Recent suggestions that one of Gordon Brown's first actions as Prime Minister would be to promote a codified constitution has reignited a debate as old as the nation. Where that debate leads could have an unparalleled impact on the way public power is used and how we all relate to and work with the public sector.
As many of you will be aware, the UK is amongst the handful of countries (like Israel and New Zealand) whose rules about the use of state power and resources are not contained in a single, written document. Instead our constitution is extrapolated and deduced as necessary from a series of unwritten norms and conventions. Traditionally the flexibility that this has afforded our governments has been considered advantageous but Gordon Brown has recently suggested that it could underlie a breakdown of trust between the people and the government.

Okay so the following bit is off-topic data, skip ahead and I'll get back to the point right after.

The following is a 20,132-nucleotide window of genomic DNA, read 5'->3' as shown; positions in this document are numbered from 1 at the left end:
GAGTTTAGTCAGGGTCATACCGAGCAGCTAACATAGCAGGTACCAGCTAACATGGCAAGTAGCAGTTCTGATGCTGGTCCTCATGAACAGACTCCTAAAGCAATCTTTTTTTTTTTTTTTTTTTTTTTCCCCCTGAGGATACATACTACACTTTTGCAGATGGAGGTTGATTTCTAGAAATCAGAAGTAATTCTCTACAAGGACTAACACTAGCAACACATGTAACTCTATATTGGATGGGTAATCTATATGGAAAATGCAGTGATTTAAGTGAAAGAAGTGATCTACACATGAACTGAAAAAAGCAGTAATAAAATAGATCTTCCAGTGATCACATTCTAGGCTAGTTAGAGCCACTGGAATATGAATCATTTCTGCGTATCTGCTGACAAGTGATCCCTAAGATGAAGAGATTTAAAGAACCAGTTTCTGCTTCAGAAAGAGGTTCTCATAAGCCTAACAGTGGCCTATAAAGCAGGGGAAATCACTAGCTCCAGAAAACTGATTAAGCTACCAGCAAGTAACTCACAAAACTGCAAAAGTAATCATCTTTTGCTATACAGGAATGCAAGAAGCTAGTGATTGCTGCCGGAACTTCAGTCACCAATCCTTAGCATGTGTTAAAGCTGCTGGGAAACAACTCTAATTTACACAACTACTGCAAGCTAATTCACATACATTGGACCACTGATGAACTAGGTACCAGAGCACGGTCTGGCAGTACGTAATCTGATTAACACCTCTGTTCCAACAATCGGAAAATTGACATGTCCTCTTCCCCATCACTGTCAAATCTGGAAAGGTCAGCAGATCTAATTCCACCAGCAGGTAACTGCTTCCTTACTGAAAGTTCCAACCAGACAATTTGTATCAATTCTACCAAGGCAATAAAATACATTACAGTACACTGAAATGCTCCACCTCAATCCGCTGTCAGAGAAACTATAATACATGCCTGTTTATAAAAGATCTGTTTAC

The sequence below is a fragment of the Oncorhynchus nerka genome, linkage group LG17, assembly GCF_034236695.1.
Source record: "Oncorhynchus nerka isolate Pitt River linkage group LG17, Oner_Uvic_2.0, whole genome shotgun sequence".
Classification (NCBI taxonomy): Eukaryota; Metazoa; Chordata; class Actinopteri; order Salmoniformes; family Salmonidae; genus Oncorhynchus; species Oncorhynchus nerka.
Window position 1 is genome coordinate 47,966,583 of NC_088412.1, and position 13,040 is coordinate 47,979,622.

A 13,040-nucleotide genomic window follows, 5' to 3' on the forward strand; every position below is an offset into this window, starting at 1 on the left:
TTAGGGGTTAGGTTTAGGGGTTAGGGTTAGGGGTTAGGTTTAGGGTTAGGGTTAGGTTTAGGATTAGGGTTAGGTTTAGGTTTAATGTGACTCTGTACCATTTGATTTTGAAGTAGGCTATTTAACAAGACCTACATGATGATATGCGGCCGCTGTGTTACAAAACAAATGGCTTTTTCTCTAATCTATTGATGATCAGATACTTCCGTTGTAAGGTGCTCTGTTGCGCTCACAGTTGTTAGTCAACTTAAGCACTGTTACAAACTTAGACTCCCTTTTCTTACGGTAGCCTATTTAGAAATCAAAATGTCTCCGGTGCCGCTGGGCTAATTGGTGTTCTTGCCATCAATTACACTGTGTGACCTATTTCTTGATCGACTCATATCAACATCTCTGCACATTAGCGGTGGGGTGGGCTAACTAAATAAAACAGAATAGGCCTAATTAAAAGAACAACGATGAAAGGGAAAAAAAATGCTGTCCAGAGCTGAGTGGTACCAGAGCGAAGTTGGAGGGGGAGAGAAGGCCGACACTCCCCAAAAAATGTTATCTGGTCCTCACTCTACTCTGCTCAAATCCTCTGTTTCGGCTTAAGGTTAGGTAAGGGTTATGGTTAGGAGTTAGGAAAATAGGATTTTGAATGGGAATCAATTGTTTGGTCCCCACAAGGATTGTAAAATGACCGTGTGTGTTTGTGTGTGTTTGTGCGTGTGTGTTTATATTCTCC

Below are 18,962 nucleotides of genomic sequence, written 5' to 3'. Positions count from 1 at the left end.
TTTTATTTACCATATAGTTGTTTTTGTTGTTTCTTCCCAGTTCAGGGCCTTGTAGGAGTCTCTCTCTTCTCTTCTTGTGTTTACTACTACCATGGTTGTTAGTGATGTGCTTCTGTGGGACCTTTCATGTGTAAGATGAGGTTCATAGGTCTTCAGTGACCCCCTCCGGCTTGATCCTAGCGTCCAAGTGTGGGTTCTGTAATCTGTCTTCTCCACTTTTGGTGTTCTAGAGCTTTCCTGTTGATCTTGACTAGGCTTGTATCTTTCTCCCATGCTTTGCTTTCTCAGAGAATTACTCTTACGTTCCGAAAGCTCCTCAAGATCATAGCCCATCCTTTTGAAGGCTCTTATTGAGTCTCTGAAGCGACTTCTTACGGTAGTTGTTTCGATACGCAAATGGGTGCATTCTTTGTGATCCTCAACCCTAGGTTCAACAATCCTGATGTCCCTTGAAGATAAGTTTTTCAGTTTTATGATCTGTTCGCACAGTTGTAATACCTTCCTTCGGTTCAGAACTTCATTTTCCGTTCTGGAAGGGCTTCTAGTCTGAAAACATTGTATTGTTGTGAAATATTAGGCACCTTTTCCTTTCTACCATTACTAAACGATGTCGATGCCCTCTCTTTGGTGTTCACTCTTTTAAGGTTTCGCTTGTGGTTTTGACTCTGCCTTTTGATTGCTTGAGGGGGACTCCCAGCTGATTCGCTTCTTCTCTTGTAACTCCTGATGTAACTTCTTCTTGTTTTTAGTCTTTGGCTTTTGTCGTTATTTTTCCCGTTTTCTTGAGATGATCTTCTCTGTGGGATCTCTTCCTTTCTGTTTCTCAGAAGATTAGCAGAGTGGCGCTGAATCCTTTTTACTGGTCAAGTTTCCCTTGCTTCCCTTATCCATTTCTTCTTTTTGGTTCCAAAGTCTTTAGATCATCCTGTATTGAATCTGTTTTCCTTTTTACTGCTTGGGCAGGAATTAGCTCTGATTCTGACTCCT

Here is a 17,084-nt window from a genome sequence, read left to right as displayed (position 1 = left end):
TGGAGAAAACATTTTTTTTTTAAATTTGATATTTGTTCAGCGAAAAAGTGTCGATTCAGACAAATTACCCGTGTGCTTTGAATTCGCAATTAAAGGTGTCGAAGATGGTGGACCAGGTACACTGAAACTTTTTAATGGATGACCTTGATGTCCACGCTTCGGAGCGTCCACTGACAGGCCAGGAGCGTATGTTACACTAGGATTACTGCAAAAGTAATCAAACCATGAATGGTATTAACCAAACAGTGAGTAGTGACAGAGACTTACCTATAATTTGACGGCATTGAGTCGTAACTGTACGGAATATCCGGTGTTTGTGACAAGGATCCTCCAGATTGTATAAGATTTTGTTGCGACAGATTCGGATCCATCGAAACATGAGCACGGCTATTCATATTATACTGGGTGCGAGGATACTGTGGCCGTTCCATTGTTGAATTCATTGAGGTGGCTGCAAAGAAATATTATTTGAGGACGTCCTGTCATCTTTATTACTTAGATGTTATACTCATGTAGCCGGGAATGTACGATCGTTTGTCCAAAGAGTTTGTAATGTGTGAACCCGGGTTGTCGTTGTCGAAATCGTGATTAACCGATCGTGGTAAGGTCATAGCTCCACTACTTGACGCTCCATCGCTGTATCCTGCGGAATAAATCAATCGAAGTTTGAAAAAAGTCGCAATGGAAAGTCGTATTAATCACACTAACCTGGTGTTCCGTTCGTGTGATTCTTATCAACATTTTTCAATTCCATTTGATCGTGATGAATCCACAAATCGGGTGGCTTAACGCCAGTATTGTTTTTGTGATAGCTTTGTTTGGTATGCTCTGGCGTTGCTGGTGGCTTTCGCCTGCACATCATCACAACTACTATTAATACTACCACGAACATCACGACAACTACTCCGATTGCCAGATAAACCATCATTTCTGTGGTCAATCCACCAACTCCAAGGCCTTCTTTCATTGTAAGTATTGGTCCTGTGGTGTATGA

Adopting a written constitution could be one way in which the roles, responsibilities, rights and powers of all people and arms of the state could be clarified and re-focused. The key to that refocusing will not lie in the actual task of writing the document itself, but in resolving the necessary questions about what we think those roles and responsibilities are and what we would want them to be. Recent legal arguments about the definition of 'public authority' will have nothing on the arguments that could surround those questions. But in those arguments will lie many opportunities – opportunities to take the lessons learned from the devolution of power to Scotland and Wales, the introduction of the Human Rights Act and membership of the EC and to ensure that any constitution creates the clarity that individuals and businesses will need whilst ensuring the trust and protection that Gordon Brown advocates.